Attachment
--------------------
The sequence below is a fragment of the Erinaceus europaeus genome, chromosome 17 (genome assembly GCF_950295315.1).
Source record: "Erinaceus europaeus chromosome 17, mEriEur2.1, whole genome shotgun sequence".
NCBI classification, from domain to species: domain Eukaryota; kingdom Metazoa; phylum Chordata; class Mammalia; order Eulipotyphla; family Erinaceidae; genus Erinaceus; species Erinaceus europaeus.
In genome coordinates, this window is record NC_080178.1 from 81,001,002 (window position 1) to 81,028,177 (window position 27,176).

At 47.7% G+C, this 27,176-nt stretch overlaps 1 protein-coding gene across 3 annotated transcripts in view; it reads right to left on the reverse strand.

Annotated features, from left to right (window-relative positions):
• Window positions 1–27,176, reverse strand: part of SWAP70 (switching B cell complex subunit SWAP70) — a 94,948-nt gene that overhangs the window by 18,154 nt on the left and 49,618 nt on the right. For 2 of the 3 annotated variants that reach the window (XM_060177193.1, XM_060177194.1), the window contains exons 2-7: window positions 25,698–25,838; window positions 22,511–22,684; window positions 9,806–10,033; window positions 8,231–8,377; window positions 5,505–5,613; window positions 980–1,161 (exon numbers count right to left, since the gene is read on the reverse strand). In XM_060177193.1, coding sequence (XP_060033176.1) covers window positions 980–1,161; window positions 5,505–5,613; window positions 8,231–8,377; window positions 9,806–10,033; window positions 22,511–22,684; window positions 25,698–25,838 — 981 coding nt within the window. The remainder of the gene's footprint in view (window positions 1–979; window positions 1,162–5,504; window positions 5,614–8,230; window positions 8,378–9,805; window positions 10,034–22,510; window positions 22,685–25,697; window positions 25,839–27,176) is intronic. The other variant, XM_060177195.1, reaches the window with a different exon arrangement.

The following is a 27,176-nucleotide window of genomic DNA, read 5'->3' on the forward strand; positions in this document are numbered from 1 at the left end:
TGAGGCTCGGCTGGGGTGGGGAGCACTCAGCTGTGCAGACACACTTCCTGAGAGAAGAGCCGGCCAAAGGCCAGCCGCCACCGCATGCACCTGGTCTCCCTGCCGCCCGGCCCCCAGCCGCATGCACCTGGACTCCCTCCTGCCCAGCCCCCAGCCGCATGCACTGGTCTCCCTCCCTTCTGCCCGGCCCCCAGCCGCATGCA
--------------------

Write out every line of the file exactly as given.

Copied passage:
The sequence below is a fragment of the Erinaceus europaeus genome, chromosome 17 (genome assembly GCF_950295315.1).
Source record: "Erinaceus europaeus chromosome 17, mEriEur2.1, whole genome shotgun sequence".
NCBI classification, from domain to species: domain Eukaryota; kingdom Metazoa; phylum Chordata; class Mammalia; order Eulipotyphla; family Erinaceidae; genus Erinaceus; species Erinaceus europaeus.
In genome coordinates, this window is record NC_080178.1 from 81,001,002 (window position 1) to 81,028,177 (window position 27,176).

At 47.7% G+C, this 27,176-nt stretch overlaps 1 protein-coding gene across 3 annotated transcripts in view; it reads right to left on the reverse strand.

Annotated features, from left to right (window-relative positions):
• Window positions 1–27,176, reverse strand: part of SWAP70 (switching B cell complex subunit SWAP70) — a 94,948-nt gene that overhangs the window by 18,154 nt on the left and 49,618 nt on the right. For 2 of the 3 annotated variants that reach the window (XM_060177193.1, XM_060177194.1), the window contains exons 2-7: window positions 25,698–25,838; window positions 22,511–22,684; window positions 9,806–10,033; window positions 8,231–8,377; window positions 5,505–5,613; window positions 980–1,161 (exon numbers count right to left, since the gene is read on the reverse strand). In XM_060177193.1, coding sequence (XP_060033176.1) covers window positions 980–1,161; window positions 5,505–5,613; window positions 8,231–8,377; window positions 9,806–10,033; window positions 22,511–22,684; window positions 25,698–25,838 — 981 coding nt within the window. The remainder of the gene's footprint in view (window positions 1–979; window positions 1,162–5,504; window positions 5,614–8,230; window positions 8,378–9,805; window positions 10,034–22,510; window positions 22,685–25,697; window positions 25,839–27,176) is intronic. The other variant, XM_060177195.1, reaches the window with a different exon arrangement.

The following is a 27,176-nucleotide window of genomic DNA, read 5'->3' on the forward strand; positions in this document are numbered from 1 at the left end:
TGAGGCTCGGCTGGGGTGGGGAGCACTCAGCTGTGCAGACACACTTCCTGAGAGAAGAGCCGGCCAAAGGCCAGCCGCCACCGCATGCACCTGGTCTCCCTGCCGCCCGGCCCCCAGCCGCATGCACCTGGACTCCCTCCTGCCCAGCCCCCAGCCGCATGCACTGGTCTCCCTCCCTTCTGCCCGGCCCCCAGCCGCATGCA